From the mini-rollercoaster that is the 5-second mount-and-stand-up, to the gloriously disgusting and mesmerising frothy saliva from a camel’s mouth, kids will be enchanted. The slow walk through the dunes is only an hour in the saddle, but for them feels like endless fun. Going up every dune is like being king of the their little world, and tottering down the other side is like an adrenalin rush. Even touching the rough hide of a camel is something for them to be proud of.

On asking them to name their camels, they came up with these original gems: Camely and Camelita. Precious.

When your travel list is filled with adult-oriented activities and attractions, you have to include at least one special experience for kids, and kids alone. Time it just right, and it gives your kids something to look forward to through the less interesting parts. If you’re lucky,  it also sticks in their minds as something fun to remember as the rest of the trip wears on.

So if you’re in Morocco with your brave, patient children, remember the gift of camels.

Oh, and the whole camping under the night sky, watching shooting stars, and playing in the biggest sandpit in the world – that’s not too bad for them either!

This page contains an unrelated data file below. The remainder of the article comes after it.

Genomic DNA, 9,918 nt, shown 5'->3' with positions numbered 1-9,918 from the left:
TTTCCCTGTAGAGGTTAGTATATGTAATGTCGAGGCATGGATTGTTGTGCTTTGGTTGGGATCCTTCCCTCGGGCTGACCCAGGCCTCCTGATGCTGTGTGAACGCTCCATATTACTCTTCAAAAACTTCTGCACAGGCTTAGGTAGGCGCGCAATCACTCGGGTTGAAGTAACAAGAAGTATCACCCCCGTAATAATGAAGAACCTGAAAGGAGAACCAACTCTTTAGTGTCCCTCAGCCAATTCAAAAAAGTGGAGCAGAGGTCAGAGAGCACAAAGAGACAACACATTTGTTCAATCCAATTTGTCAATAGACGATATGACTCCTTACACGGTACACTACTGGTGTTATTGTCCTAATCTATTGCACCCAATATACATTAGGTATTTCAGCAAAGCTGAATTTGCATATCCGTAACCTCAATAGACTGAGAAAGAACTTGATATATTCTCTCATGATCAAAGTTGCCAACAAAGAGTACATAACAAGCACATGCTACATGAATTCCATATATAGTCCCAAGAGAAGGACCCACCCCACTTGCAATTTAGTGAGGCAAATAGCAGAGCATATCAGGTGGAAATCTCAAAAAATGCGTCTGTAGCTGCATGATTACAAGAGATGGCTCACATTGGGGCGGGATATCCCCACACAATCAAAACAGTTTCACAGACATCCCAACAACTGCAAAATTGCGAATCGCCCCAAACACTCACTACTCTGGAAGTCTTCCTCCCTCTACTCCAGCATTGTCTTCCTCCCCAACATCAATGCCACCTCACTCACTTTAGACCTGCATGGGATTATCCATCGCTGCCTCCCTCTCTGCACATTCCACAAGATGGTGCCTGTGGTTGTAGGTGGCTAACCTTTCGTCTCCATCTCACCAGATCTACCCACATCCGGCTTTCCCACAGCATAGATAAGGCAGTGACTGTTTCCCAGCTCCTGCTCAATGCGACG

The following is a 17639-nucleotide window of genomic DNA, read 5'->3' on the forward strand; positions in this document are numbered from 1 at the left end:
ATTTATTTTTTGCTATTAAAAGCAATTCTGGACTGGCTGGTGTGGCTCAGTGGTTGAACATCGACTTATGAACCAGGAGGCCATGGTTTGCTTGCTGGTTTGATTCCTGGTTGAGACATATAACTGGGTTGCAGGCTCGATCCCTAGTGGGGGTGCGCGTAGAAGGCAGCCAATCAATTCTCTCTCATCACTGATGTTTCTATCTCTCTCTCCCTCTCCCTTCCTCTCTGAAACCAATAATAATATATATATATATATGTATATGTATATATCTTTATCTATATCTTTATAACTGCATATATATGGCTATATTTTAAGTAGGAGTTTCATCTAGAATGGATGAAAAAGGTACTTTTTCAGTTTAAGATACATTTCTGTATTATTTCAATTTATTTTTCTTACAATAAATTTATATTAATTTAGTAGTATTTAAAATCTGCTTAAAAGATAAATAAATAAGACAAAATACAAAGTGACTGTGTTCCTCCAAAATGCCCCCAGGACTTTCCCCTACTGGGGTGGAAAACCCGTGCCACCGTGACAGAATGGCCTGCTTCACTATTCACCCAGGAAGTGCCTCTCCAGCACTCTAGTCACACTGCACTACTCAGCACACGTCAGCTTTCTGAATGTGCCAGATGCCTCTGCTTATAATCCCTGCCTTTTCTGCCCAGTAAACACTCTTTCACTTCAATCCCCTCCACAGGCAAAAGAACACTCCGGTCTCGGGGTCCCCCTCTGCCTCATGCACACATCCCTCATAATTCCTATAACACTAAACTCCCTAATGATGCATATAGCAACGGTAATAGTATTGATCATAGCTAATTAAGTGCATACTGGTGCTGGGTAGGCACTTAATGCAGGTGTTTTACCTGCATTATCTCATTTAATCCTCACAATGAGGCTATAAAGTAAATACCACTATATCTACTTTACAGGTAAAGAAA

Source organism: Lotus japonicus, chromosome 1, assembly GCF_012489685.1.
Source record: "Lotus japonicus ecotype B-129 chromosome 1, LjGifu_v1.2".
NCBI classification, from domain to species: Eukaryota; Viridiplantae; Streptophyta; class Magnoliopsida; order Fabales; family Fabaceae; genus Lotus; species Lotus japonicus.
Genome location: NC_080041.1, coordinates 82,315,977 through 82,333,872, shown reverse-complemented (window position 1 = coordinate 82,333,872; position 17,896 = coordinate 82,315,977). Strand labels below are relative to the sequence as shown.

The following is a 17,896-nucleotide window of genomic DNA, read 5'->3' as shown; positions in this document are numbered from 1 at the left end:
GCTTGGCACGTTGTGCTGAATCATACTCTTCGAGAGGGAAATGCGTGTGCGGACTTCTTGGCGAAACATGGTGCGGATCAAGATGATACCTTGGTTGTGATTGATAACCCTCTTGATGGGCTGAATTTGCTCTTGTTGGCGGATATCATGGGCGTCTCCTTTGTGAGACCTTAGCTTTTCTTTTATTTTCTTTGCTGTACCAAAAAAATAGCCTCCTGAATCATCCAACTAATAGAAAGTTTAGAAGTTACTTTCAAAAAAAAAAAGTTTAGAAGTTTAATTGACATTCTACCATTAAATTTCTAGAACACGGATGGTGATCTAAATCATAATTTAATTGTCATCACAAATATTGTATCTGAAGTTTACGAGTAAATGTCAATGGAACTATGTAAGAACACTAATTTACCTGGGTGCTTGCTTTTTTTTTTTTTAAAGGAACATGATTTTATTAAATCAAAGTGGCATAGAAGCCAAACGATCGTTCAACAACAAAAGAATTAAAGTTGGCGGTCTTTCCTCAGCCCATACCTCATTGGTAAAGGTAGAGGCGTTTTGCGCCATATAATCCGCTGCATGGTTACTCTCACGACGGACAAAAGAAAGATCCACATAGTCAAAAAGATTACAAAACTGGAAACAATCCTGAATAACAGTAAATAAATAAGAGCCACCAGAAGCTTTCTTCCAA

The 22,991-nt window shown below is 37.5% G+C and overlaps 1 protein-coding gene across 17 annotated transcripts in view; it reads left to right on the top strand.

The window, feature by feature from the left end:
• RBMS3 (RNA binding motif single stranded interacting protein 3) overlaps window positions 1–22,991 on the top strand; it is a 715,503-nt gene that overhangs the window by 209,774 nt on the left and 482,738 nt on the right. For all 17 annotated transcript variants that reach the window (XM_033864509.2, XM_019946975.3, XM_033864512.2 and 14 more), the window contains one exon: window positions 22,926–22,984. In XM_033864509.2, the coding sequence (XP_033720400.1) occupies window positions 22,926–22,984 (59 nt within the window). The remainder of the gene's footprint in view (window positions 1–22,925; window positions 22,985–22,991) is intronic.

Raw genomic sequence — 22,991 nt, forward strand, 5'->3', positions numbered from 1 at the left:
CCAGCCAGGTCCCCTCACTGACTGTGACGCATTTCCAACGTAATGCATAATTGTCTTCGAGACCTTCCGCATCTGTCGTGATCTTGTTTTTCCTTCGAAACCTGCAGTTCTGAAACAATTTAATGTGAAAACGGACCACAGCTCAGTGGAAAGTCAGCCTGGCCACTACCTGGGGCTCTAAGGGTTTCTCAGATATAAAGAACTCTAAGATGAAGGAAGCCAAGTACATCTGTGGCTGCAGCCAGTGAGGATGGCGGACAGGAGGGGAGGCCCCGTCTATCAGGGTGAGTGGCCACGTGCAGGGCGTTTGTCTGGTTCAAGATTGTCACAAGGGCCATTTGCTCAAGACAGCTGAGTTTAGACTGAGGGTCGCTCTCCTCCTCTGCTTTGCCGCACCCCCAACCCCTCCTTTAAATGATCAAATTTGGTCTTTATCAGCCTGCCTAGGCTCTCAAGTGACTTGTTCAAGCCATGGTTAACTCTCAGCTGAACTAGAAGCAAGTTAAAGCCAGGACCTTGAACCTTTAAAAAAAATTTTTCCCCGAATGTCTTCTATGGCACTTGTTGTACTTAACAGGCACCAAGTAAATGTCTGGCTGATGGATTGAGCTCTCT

12. It’s so worth it.

Morocco is as fascinating as you might expect it to be, with generous doses of challenge and trepidation thrown in as you go. Some may feel that children are an added responsibility in an already-confronting environment.

Although you may not personally know many people who have made this trip with small children, it really is doable. Yes, when you’re there, there seem to be very few travelling families around. But with good planning, an adaptable outlook and simply working things out together, Morocco with kids is totally worth it.

As a learning experience, for both your children and yourselves, Morocco is truly memorable. And you’ll come back with photos of your kids that are really something special.



For more stories from our Moroccan adventure, check out our photography of the awe-inspiring Telouet Kasbah.

Or if you missed Part 1 of this story, here it is.

We’d love to hear your own tips and tricks on travelling with kids, you can share some in the comments below. Happy travels!